This study was published in Proceedings of the National Academy of Sciences.

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RE: Equivocating the term evolution
By MozeeToby on 1/21/2011 12:20:30 PM , Rating: 5
It's not entirely clear but I think the evolving part comes earlier in the research than the robot part. It says they ran 5000 simulations on different body plans to find optimal body plans via a genetic algorithm (I can give a rundown on what exactly a genetic algorithm is if you'd like, just let me know). Basically, they're using ideas from evolutionary biology to do the engineering work for them. You just specify the possible parts, provide a simulation and a scoring function and the genetic algorithm does the rest.

What makes the article hard to follow is that they used a second genetic algorithm to optimize the movements of each design (and I believe let the results carry over from one generation to the next). That makes it sound as though each individual robot design is 'evolving' the ability to walk efficiently, which is on a computing level true enough, but on a biologically level is closer to the way a brain develops new skills.

What they found was that robots that evolved were more stable than robots that had been designed. If I had to guess I would say that it has to do with the controlling behaviors evolving over time as the robots form changes from one simulated generation to the next. That would result in behaviors that are less specialized and more flexible than a human designed behavior would be.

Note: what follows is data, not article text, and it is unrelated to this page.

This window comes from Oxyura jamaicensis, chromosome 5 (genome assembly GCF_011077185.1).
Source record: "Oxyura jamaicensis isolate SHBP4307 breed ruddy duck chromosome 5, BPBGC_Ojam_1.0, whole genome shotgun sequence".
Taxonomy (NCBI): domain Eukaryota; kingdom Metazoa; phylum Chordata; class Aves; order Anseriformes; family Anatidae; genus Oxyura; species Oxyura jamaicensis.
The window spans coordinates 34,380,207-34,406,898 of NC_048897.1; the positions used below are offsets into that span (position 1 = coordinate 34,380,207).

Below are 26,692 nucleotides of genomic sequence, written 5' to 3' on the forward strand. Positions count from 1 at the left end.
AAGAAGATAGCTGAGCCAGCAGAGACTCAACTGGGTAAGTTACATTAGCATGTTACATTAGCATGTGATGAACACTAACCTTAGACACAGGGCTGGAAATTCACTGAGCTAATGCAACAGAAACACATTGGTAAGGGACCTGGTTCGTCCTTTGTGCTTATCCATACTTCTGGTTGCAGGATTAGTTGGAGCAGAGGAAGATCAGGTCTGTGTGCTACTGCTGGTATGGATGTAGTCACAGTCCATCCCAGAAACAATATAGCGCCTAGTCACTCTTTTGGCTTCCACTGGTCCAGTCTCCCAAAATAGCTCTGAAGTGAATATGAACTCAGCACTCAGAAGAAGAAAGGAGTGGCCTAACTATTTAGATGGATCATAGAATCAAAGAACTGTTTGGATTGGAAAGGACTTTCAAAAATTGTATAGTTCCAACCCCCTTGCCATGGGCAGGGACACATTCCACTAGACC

RE: Equivocating the term evolution
By geddarkstorm on 1/21/2011 3:40:26 PM , Rating: 4
The best way to learn how to do something right, is to be able to sample ways that fail and gradually build up to it. That's what all learning entails. In that way, this is a seriously cool breakthrough. A truly learning machine that optimized itself via experimentation!

However... Learning is now "evolution"? Well... evolution does just mean change or unfolding, but we are diluting the word considerably; and the pictures in the article trying to tie it in to genetic based biological evolution, which this is NOT, only continues to obfuscate the meaning. This is learning. An algorithm had a hard set of parameters which it learned by experimentation to optimize the score for. Why is all learning now connotating biological evolution?

Oh well, science-terms-being-over-used-till-they-lose-their- meaning-and-breed-needless-confusion gripes aside, this is a sweet leap forward for AI and robotics research.

RE: Equivocating the term evolution
By MozeeToby on 1/21/2011 4:17:44 PM , Rating: 2
It's referred to as evolution because of the way the learning takes place. Genetic algorithms are very cool and can solve a wide range of problems, so long as you have a way to easily score a possible solution. Here's how it works:

You randomly generate a population of possible solutions. None of them are going to work, because they're all completely random, but you put them into your simulation anyway and let them have a go. If you're lucky, a few of them will hobble forward a couple inches just due to purely spastic and purposeless movements.

So, you rank all possible solutions and based on the rank, they are more or less likely to reproduce into the next generation. Depending on the technique being used, you'll generally create the next generation by combining portions of solutions from the previous (basically, 2 possible solutions produce offspring that have characteristics of both of them) and/or by through mutations (insertion, deletion, bit flips, etc). And then you do it all over again, and again, and again.

The code that describes each possible solution is analogous to DNA, the scoring function to natural selection, and the mating and mutations to... well, mating and mutations.